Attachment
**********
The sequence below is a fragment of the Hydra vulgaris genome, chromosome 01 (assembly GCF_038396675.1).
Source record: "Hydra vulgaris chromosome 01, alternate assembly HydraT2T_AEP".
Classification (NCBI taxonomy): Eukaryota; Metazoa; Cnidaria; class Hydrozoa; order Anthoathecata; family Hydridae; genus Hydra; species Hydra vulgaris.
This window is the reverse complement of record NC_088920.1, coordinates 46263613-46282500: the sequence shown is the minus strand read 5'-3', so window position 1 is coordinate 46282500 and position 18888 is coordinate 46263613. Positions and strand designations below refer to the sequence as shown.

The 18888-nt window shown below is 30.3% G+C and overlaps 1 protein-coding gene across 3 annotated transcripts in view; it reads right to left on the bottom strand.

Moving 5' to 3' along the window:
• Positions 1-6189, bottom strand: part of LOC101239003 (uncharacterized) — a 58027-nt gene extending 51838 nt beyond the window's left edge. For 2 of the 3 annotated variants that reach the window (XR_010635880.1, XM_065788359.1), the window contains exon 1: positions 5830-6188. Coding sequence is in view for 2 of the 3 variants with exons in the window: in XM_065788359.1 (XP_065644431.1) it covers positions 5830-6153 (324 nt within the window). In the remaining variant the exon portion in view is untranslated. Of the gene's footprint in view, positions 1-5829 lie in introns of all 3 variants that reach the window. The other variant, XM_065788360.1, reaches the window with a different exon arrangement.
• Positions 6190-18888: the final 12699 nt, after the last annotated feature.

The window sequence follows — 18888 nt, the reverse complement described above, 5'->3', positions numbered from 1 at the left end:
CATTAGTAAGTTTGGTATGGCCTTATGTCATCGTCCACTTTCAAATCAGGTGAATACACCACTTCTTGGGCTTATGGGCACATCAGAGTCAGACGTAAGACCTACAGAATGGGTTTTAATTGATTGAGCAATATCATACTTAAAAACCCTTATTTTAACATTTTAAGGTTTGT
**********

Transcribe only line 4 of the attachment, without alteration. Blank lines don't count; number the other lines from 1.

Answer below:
This window is the reverse complement of record NC_088920.1, coordinates 46263613-46282500: the sequence shown is the minus strand read 5'-3', so window position 1 is coordinate 46282500 and position 18888 is coordinate 46263613. Positions and strand designations below refer to the sequence as shown.